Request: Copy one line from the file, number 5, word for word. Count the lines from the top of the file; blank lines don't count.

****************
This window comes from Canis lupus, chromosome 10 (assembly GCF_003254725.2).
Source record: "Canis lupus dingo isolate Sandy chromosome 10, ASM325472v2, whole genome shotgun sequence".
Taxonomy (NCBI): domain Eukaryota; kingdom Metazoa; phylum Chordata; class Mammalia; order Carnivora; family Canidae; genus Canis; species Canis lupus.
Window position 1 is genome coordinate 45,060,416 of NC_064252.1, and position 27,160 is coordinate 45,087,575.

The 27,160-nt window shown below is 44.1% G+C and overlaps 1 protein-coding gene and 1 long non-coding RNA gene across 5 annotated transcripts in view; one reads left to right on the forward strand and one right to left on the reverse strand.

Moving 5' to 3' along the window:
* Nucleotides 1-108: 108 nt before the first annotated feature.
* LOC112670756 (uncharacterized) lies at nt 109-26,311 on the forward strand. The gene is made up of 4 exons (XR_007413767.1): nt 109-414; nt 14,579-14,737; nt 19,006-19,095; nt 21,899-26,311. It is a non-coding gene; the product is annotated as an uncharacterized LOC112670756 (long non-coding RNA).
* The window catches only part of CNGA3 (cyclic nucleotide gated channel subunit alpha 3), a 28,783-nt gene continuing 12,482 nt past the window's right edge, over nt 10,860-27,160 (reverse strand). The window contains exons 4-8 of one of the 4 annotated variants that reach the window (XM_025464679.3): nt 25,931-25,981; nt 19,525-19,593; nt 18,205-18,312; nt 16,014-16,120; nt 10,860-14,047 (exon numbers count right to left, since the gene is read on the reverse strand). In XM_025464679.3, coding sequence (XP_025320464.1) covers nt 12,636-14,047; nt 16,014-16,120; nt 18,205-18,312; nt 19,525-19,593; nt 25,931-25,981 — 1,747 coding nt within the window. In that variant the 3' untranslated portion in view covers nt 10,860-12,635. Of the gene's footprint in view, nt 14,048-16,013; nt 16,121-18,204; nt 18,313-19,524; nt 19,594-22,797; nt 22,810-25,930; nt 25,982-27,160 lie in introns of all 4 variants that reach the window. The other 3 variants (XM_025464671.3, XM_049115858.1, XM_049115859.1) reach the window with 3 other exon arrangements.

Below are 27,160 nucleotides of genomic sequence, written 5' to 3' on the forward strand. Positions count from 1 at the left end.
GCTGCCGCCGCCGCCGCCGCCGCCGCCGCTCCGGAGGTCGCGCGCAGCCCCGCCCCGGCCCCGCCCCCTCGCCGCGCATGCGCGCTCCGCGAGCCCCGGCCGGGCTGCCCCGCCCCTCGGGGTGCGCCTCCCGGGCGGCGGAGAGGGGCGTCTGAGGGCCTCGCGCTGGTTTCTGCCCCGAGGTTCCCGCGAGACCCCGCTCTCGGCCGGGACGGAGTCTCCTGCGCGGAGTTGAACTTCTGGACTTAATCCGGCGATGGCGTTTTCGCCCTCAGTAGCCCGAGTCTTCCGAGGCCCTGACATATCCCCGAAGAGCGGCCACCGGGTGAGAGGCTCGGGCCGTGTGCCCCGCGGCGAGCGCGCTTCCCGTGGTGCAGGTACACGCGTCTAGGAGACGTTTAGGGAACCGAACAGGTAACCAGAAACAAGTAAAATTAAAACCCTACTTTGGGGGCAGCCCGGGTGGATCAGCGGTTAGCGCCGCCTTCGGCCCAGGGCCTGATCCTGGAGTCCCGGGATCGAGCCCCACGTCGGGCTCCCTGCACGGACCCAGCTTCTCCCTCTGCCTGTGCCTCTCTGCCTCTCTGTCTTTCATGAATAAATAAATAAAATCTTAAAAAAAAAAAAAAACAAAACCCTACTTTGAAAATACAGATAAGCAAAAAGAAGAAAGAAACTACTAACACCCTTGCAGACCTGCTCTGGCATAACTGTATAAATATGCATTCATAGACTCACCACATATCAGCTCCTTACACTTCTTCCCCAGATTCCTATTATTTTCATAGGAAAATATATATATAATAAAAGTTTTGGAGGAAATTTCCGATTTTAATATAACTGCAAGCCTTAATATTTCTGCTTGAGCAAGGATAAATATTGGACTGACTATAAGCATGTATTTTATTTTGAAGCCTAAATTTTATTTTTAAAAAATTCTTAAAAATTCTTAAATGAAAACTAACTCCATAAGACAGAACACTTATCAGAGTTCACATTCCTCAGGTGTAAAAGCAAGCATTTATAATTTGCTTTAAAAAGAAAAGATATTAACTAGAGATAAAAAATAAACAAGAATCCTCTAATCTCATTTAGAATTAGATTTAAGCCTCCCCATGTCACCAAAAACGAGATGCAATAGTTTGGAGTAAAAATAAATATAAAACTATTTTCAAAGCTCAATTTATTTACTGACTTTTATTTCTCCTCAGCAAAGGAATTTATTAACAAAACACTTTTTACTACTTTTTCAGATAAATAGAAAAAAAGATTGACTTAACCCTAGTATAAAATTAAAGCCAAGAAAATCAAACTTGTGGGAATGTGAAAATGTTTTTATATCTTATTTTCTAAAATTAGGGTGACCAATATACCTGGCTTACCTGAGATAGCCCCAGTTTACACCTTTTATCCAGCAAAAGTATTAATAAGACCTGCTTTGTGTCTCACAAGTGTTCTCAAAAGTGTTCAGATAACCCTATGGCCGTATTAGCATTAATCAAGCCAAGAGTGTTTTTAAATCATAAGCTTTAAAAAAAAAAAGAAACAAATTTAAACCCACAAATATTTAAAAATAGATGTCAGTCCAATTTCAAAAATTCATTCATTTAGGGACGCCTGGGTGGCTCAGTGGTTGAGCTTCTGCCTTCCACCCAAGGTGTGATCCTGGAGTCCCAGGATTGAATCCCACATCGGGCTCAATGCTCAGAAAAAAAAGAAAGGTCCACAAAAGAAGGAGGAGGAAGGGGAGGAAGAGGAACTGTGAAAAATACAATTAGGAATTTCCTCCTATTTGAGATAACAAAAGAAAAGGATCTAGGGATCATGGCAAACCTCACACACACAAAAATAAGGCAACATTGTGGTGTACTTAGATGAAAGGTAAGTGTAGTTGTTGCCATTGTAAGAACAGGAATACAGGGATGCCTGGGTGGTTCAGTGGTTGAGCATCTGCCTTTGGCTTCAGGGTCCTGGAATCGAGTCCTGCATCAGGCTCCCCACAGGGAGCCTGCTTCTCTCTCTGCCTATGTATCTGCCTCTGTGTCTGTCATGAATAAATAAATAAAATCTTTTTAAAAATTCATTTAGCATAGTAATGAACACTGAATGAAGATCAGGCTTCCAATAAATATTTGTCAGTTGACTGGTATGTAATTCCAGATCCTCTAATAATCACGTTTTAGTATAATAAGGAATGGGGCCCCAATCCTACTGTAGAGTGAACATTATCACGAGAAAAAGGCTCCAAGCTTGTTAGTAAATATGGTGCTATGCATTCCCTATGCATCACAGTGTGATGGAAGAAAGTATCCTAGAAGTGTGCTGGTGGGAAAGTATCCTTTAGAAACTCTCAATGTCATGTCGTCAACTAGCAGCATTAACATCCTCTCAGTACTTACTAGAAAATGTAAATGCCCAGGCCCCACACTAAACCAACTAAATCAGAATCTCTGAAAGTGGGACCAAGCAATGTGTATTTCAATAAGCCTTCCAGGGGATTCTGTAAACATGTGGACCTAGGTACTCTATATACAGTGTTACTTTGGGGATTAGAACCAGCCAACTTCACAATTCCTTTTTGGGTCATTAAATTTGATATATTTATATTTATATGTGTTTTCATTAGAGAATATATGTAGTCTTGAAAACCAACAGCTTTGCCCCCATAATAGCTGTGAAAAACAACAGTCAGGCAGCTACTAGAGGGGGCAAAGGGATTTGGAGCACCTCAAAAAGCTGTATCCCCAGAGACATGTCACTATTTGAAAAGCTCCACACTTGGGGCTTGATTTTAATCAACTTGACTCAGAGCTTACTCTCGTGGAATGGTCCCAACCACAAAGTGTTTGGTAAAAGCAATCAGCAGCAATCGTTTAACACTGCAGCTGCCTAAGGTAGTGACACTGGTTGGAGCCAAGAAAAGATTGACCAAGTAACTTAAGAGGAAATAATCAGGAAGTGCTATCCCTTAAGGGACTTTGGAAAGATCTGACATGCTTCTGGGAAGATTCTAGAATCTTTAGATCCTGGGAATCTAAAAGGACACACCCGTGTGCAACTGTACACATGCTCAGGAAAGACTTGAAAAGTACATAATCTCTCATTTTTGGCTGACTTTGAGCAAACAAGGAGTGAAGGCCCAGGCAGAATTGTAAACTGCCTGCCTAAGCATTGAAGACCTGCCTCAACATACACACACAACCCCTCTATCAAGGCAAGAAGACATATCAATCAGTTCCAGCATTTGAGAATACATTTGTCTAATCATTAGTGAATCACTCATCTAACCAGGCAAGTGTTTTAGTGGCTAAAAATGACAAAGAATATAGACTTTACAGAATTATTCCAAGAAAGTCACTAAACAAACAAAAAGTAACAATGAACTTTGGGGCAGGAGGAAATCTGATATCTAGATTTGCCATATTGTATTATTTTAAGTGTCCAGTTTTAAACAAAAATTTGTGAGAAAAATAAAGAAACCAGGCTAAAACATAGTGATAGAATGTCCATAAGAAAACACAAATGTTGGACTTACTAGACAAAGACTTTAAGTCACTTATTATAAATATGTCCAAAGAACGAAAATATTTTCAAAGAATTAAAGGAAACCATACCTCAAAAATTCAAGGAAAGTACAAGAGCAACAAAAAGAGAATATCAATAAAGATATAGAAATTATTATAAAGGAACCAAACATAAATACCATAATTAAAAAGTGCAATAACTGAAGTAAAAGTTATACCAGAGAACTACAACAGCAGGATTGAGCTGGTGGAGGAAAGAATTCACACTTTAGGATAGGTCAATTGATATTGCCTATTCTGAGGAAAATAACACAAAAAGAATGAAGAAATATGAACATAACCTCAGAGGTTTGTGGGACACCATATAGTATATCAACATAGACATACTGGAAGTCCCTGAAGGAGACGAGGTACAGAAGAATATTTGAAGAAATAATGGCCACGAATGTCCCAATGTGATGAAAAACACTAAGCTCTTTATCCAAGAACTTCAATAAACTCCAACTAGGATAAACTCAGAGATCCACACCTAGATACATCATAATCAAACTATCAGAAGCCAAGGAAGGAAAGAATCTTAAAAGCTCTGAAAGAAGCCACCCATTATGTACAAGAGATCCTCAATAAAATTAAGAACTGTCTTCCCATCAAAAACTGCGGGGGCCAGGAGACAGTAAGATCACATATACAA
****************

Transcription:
The 27,160-nt window shown below is 44.1% G+C and overlaps 1 protein-coding gene and 1 long non-coding RNA gene across 5 annotated transcripts in view; one reads left to right on the forward strand and one right to left on the reverse strand.